a plain figure with eight straight sides and eight angles.

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Last Active 12-01-21 6:29 pm
Joined 10-10-20

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Octo's Opeth LPs Ranked

is opeth ranked the new deftones ranked? idk but mikael akerfeldt has a great mustache
Pale Communion

“Eternal rains will come
(And) We should say goodbye”

released: 2014

Watered down Opeth. Listenable? Sure. But everything here has been done before, better, on other Opeth albums. Some of the melodies are nice, etc, but the band's uncanny ability to craft unique atmosphere in their music has fallen by the wayside, and the energy just isn't there. Things do pick up a bit near the end, but it's too little, too late—the album is unable to redeem itself. Pale Communion isn't bad by any stretch, but it is distinctly unmemorable. 2.6/5
In Cauda Venenum

“The parody is real
And we're biding time”

released: 2019

In Cauda Venenum begins with tacky spoken word samples over a typical Opeth instrumental. The music is punchy and energetic, but thin on greatness, conjuring an image in my mind of a band running out of the gates doing their darnedest to perform with oomph and mettle, self-aware that their newer work still doesn't have “it,” or, “the X-Factor.”

This continues throughout the album, as do the samples, unfortunately. All of Opeth's majesty is shrunk down to scale, rinsed, repeated, and wrapped in great production. This is a better album experience than Sorceress, but it loses points for coming off forced at many points throughout. 3.0/5

“I am going away, I am going down
I am going away, I am going down
Sifting through a memory before it fades away
Adolescent secrecy, a million words astray”

released: 2016

This album succeeds in places where Pale Communion failed. By comparison, the chord progressions and melodies on Sorceress are a bit more vivacious, the confluence of old skool prog and new skool Opeth more sincere. The music on this album is actually impactful, signaling the project's growing comfort with this new palette. As Opeth continue to shed layers of their old self, it's notable that Jethro Tull's influence (which, mind you, has always been there) jumps to the front. Yes, yes, this album is more enjoyable, and more memorable than Pale Communion.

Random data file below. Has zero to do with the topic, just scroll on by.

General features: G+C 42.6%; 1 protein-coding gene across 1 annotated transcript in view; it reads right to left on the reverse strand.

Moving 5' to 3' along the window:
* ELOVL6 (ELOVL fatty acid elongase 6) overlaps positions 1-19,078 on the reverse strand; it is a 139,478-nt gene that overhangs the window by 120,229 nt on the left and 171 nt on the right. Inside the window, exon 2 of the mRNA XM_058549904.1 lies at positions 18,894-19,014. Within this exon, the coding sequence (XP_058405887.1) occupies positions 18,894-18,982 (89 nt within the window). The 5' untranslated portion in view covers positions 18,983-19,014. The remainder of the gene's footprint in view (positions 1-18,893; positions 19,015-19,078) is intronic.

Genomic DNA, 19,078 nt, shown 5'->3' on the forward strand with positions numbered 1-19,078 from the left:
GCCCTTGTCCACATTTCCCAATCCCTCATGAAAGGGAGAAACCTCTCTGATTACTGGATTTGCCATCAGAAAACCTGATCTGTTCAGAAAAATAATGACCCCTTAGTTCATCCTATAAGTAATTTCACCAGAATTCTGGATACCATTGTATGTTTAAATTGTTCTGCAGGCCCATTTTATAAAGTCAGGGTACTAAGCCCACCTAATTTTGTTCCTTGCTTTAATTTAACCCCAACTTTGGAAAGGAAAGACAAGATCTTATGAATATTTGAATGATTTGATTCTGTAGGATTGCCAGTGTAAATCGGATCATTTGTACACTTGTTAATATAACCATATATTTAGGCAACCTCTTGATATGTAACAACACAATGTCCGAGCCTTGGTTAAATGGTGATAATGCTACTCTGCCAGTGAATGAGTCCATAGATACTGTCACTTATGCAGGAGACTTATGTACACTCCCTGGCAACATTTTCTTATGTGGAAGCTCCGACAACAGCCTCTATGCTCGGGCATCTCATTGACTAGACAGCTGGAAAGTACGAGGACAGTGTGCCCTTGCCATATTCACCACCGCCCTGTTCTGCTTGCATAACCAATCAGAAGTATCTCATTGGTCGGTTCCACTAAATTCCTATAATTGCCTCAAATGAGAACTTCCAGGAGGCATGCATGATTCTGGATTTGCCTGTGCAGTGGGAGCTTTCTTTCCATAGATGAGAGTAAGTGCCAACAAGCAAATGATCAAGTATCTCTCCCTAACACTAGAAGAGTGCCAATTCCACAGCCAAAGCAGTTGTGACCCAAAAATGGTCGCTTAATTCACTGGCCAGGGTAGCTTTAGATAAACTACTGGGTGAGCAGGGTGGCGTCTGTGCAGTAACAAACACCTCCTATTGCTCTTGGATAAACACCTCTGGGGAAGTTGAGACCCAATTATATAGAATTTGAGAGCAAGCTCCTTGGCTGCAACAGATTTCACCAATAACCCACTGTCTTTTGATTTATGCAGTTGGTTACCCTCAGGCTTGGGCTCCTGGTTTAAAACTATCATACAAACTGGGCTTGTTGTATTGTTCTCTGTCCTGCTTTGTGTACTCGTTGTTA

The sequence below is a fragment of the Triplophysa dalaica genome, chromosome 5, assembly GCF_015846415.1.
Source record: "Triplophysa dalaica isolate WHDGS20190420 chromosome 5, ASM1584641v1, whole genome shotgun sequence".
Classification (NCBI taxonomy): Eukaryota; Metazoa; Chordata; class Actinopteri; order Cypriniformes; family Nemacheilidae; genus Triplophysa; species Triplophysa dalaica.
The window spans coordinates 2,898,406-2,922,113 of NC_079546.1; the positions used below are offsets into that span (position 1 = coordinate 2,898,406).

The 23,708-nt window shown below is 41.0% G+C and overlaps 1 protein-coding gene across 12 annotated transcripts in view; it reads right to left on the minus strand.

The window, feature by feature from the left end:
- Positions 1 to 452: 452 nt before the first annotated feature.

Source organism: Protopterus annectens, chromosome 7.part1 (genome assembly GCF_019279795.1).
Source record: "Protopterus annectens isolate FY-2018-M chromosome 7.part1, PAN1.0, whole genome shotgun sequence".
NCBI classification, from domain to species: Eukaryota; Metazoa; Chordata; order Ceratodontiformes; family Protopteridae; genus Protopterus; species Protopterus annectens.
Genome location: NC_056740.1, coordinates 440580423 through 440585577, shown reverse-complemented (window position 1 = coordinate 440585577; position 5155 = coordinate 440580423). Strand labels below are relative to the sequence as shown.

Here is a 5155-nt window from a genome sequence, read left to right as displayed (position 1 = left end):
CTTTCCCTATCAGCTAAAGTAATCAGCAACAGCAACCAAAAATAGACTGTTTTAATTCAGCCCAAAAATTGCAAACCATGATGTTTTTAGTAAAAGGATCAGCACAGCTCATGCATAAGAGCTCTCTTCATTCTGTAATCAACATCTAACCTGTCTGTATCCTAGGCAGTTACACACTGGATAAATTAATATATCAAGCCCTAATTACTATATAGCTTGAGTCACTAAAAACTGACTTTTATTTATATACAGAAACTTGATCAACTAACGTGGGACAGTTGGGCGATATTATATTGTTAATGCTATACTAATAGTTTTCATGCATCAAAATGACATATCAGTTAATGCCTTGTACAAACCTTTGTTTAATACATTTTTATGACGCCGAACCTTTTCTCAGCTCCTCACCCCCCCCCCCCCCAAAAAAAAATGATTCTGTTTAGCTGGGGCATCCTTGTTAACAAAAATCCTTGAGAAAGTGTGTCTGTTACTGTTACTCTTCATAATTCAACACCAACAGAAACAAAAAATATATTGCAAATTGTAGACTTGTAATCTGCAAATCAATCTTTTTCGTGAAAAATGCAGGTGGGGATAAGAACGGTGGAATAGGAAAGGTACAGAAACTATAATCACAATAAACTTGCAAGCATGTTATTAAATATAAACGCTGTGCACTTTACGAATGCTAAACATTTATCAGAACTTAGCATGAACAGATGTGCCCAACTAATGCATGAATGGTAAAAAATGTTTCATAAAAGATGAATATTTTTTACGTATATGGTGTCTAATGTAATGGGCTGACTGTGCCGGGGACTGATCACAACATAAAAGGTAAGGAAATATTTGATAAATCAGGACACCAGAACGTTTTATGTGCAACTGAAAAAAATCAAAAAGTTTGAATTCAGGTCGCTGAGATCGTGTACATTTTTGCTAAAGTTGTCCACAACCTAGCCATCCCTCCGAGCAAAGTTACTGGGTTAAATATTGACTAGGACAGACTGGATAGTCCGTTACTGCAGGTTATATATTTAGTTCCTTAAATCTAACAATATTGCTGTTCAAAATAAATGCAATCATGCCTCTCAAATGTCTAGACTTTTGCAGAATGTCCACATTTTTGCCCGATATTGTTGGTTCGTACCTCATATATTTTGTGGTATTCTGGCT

(cont.) Unfortunately, despite being only a minute and a half longer than its predecessor, Sorceress feels quite a bit longer. There just aren't enough ideas here to see the album through, and the tracklist flow really suffers as a result. Alas, it seems Opeth have gone stale, stuck in a mire somewhere between greatness and derivation. Call it betrayal, call it an (un)Fair Judgment—this album is, overall, rather boring. 3.0/5

“We are dying in the wake of gods and decrees remain arcane
And everything around us is a consequence of pain”

released: 2011

New Opeth is firing on all cylinders and Mikael wants you to know about it! The new direction is audible, but the music still feels inspired.

Taken as a whole, however, it just sounds like Akerfeldt is ready to move on. Heritage is very much a stepping stone for Opeth, intent on leaving the old in the past and bringing the new into the now.

But it seems unsure of how to do so. The album moves through its tracklist with quite a bit less spunk than previous outings, relying more on familiarity and a couple new parlor tricks to keep the listener interested and engaged. With one foot in their past, one foot in their future, and an extra hand (or maybe just a few more fingers) in the '70s prog bowl, Heritage holds up to the quality of Opeth's discography thus far, but foreshadows the project's slow descent into mediocrity. 3.5/5
Still Life

“Outcast with dogmas forged below
Seared and beaten, banished from where I was born
No mercy would help me on my way
In the pouring rain nothing is the same”

released: 1999